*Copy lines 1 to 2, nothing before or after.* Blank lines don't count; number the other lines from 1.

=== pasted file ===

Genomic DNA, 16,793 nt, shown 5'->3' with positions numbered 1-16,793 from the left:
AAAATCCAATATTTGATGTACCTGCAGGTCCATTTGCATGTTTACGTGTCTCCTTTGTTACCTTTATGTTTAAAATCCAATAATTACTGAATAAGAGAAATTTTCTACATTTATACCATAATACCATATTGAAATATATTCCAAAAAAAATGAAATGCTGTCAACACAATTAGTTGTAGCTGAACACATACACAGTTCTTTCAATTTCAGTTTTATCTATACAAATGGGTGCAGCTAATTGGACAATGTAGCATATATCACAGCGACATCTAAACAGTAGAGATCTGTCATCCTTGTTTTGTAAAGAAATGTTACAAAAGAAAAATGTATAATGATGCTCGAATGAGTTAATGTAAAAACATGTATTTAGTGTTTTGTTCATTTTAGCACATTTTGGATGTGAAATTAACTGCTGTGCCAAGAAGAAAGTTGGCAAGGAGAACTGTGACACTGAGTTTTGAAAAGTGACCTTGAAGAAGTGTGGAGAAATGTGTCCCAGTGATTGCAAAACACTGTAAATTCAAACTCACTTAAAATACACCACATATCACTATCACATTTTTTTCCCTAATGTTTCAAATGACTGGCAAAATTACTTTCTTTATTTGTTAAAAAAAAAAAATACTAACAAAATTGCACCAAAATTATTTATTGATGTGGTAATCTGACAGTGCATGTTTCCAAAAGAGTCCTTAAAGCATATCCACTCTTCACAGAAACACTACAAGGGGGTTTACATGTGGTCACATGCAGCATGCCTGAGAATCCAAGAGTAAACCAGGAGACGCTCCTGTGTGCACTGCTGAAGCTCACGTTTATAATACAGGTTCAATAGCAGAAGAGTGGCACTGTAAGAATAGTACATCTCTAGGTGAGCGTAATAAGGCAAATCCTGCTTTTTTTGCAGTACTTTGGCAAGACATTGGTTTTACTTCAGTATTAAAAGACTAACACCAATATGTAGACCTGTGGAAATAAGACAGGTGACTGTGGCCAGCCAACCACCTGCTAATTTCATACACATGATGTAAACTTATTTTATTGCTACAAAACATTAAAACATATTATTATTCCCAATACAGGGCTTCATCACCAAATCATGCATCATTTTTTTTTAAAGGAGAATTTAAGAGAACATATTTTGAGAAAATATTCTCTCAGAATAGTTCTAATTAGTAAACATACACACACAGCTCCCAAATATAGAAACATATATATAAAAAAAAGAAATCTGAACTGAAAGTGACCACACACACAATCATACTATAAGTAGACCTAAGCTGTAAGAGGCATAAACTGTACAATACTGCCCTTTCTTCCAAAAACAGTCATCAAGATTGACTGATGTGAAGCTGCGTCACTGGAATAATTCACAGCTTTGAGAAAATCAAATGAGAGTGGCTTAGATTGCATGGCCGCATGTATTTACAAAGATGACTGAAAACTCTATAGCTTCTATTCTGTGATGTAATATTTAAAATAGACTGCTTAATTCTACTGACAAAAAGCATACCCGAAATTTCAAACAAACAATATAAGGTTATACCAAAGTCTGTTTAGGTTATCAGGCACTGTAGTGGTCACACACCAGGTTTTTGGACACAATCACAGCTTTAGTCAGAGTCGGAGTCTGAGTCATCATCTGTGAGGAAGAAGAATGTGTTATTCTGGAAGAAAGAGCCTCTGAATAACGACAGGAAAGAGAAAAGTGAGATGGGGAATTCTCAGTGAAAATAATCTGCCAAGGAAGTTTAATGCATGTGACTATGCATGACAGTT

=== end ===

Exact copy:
Genomic DNA, 16,793 nt, shown 5'->3' with positions numbered 1-16,793 from the left:
AAAATCCAATATTTGATGTACCTGCAGGTCCATTTGCATGTTTACGTGTCTCCTTTGTTACCTTTATGTTTAAAATCCAATAATTACTGAATAAGAGAAATTTTCTACATTTATACCATAATACCATATTGAAATATATTCCAAAAAAAATGAAATGCTGTCAACACAATTAGTTGTAGCTGAACACATACACAGTTCTTTCAATTTCAGTTTTATCTATACAAATGGGTGCAGCTAATTGGACAATGTAGCATATATCACAGCGACATCTAAACAGTAGAGATCTGTCATCCTTGTTTTGTAAAGAAATGTTACAAAAGAAAAATGTATAATGATGCTCGAATGAGTTAATGTAAAAACATGTATTTAGTGTTTTGTTCATTTTAGCACATTTTGGATGTGAAATTAACTGCTGTGCCAAGAAGAAAGTTGGCAAGGAGAACTGTGACACTGAGTTTTGAAAAGTGACCTTGAAGAAGTGTGGAGAAATGTGTCCCAGTGATTGCAAAACACTGTAAATTCAAACTCACTTAAAATACACCACATATCACTATCACATTTTTTTCCCTAATGTTTCAAATGACTGGCAAAATTACTTTCTTTATTTGTTAAAAAAAAAAAATACTAACAAAATTGCACCAAAATTATTTATTGATGTGGTAATCTGACAGTGCATGTTTCCAAAAGAGTCCTTAAAGCATATCCACTCTTCACAGAAACACTACAAGGGGGTTTACATGTGGTCACATGCAGCATGCCTGAGAATCCAAGAGTAAACCAGGAGACGCTCCTGTGTGCACTGCTGAAGCTCACGTTTATAATACAGGTTCAATAGCAGAAGAGTGGCACTGTAAGAATAGTACATCTCTAGGTGAGCGTAATAAGGCAAATCCTGCTTTTTTTGCAGTACTTTGGCAAGACATTGGTTTTACTTCAGTATTAAAAGACTAACACCAATATGTAGACCTGTGGAAATAAGACAGGTGACTGTGGCCAGCCAACCACCTGCTAATTTCATACACATGATGTAAACTTATTTTATTGCTACAAAACATTAAAACATATTATTATTCCCAATACAGGGCTTCATCACCAAATCATGCATCATTTTTTTTTAAAGGAGAATTTAAGAGAACATATTTTGAGAAAATATTCTCTCAGAATAGTTCTAATTAGTAAACATACACACACAGCTCCCAAATATAGAAACATATATATAAAAAAAAGAAATCTGAACTGAAAGTGACCACACACACAATCATACTATAAGTAGACCTAAGCTGTAAGAGGCATAAACTGTACAATACTGCCCTTTCTTCCAAAAACAGTCATCAAGATTGACTGATGTGAAGCTGCGTCACTGGAATAATTCACAGCTTTGAGAAAATCAAATGAGAGTGGCTTAGATTGCATGGCCGCATGTATTTACAAAGATGACTGAAAACTCTATAGCTTCTATTCTGTGATGTAATATTTAAAATAGACTGCTTAATTCTACTGACAAAAAGCATACCCGAAATTTCAAACAAACAATATAAGGTTATACCAAAGTCTGTTTAGGTTATCAGGCACTGTAGTGGTCACACACCAGGTTTTTGGACACAATCACAGCTTTAGTCAGAGTCGGAGTCTGAGTCATCATCTGTGAGGAAGAAGAATGTGTTATTCTGGAAGAAAGAGCCTCTGAATAACGACAGGAAAGAGAAAAGTGAGATGGGGAATTCTCAGTGAAAATAATCTGCCAAGGAAGTTTAATGCATGTGACTATGCATGACAGTT